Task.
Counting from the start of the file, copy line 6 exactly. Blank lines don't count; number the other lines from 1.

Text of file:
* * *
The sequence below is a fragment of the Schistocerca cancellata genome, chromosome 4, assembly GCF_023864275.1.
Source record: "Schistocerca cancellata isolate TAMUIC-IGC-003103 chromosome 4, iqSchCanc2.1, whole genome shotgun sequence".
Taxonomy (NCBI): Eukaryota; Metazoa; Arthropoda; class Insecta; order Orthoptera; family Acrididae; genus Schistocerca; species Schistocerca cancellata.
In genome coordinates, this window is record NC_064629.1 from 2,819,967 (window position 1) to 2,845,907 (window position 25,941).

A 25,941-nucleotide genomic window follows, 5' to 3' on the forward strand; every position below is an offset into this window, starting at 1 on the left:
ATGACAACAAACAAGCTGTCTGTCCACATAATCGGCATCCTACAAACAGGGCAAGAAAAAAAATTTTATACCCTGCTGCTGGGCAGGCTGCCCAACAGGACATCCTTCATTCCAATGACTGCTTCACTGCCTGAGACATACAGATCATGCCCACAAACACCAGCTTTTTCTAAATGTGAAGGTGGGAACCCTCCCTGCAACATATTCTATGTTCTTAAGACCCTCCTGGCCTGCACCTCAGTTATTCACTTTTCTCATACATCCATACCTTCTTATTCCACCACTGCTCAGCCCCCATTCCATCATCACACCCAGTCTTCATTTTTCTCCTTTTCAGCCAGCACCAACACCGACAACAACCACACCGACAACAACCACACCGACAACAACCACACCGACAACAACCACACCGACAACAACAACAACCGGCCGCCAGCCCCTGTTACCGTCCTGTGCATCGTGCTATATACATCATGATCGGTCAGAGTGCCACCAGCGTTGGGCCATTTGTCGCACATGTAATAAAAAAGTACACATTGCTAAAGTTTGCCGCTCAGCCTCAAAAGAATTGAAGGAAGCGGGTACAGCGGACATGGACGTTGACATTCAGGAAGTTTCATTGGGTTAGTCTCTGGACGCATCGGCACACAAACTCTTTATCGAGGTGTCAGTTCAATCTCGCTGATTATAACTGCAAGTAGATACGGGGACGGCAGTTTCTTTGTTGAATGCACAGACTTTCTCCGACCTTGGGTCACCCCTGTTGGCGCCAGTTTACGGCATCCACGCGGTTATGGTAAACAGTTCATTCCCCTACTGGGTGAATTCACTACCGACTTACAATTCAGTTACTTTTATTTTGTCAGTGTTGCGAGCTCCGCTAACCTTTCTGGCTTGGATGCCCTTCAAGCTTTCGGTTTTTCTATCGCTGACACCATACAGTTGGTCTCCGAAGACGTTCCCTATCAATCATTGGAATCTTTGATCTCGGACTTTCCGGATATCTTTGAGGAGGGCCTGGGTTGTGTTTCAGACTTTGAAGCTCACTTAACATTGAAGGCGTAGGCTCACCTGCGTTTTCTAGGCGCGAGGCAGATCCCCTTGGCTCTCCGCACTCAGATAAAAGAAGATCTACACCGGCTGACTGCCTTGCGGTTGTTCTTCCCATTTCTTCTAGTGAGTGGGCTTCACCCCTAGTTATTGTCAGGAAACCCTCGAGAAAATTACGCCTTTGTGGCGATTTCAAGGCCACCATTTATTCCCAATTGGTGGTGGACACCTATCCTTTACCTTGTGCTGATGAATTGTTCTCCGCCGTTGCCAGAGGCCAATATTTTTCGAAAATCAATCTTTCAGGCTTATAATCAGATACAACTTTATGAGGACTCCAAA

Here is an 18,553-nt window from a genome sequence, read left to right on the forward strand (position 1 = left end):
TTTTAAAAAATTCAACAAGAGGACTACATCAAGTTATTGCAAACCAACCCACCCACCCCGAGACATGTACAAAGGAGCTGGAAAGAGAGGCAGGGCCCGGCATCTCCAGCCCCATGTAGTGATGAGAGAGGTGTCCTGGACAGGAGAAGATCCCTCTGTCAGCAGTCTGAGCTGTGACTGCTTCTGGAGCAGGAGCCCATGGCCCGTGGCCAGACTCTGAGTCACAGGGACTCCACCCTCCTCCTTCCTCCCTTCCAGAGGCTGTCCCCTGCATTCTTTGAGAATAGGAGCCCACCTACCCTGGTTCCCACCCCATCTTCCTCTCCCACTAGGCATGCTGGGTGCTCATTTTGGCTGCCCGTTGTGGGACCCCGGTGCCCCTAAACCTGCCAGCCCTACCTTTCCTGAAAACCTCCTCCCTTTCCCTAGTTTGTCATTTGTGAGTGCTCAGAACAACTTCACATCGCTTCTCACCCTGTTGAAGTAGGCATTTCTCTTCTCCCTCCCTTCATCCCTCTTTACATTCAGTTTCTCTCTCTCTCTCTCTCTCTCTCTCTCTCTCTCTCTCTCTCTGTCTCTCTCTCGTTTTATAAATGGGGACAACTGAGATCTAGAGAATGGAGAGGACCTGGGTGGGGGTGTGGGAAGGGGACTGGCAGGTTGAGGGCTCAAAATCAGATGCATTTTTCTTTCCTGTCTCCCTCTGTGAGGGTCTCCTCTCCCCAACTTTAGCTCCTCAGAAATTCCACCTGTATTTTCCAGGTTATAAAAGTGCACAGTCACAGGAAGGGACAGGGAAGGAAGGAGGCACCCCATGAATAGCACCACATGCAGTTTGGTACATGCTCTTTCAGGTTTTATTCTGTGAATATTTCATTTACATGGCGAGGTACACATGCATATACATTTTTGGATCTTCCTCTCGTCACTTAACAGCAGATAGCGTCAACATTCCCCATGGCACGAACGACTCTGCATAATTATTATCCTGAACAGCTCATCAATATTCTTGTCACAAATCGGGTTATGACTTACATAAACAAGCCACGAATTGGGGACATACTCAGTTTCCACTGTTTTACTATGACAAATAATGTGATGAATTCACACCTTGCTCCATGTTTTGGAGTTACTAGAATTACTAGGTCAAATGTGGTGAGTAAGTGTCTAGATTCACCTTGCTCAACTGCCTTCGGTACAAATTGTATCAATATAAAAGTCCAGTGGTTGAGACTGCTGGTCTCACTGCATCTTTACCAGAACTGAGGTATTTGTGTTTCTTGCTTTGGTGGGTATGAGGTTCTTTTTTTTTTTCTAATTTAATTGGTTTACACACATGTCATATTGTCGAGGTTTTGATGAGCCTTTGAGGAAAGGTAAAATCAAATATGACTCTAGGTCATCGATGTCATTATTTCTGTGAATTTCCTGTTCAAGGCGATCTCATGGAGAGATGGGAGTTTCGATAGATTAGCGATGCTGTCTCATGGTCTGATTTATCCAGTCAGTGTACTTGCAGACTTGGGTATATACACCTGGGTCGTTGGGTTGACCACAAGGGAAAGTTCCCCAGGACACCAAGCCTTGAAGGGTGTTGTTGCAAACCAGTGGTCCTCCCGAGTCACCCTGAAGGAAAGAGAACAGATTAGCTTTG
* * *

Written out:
ATGACAACAAACAAGCTGTCTGTCCACATAATCGGCATCCTACAAACAGGGCAAGAAAAAAAATTTTATACCCTGCTGCTGGGCAGGCTGCCCAACAGGACATCCTTCATTCCAATGACTGCTTCACTGCCTGAGACATACAGATCATGCCCACAAACACCAGCTTTTTCTAAATGTGAAGGTGGGAACCCTCCCTGCAACATATTCTATGTTCTTAAGACCCTCCTGGCCTGCACCTCAGTTATTCACTTTTCTCATACATCCATACCTTCTTATTCCACCACTGCTCAGCCCCCATTCCATCATCACACCCAGTCTTCATTTTTCTCCTTTTCAGCCAGCACCAACACCGACAACAACCACACCGACAACAACCACACCGACAACAACCACACCGACAACAACCACACCGACAACAACAACAACCGGCCGCCAGCCCCTGTTACCGTCCTGTGCATCGTGCTATATACATCATGATCGGTCAGAGTGCCACCAGCGTTGGGCCATTTGTCGCACATGTAATAAAAAAGTACACATTGCTAAAGTTTGCCGCTCAGCCTCAAAAGAATTGAAGGAAGCGGGTACAGCGGACATGGACGTTGACATTCAGGAAGTTTCATTGGGTTAGTCTCTGGACGCATCGGCACACAAACTCTTTATCGAGGTGTCAGTTCAATCTCGCTGATTATAACTGCAAGTAGATACGGGGACGGCAGTTTCTTTGTTGAATGCACAGACTTTCTCCGACCTTGGGTCACCCCTGTTGGCGCCAGTTTACGGCATCCACGCGGTTATGGTAAACAGTTCATTCCCCTACTGGGTGAATTCACTACCGACTTACAATTCAGTTACTTTTATTTTGTCAGTGTTGCGAGCTCCGCTAACCTTTCTGGCTTGGATGCCCTTCAAGCTTTCGGTTTTTCTATCGCTGACACCATACAGTTGGTCTCCGAAGACGTTCCCTATCAATCATTGGAATCTTTGATCTCGGACTTTCCGGATATCTTTGAGGAGGGCCTGGGTTGTGTTTCAGACTTTGAAGCTCACTTAACATTGAAGGCGTAGGCTCACCTGCGTTTTCTAGGCGCGAGGCAGATCCCCTTGGCTCTCCGCACTCAGATAAAAGAAGATCTACACCGGCTGACTGCCTTGCGGTTGTTCTTCCCATTTCTTCTAGTGAGTGGGCTTCACCCCTAGTTATTGTCAGGAAACCCTCGAGAAAATTACGCCTTTGTGGCGATTTCAAGGCCACCATTTATTCCCAATTGGTGGTGGACACCTATCCTTTACCTTGTGCTGATGAATTGTTCTCCGCCGTTGCCAGAGGCCAATATTTTTCGAAAATCAATCTTTCAGGCTTATAATCAGATACAACTTTATGAGGACTCCAAA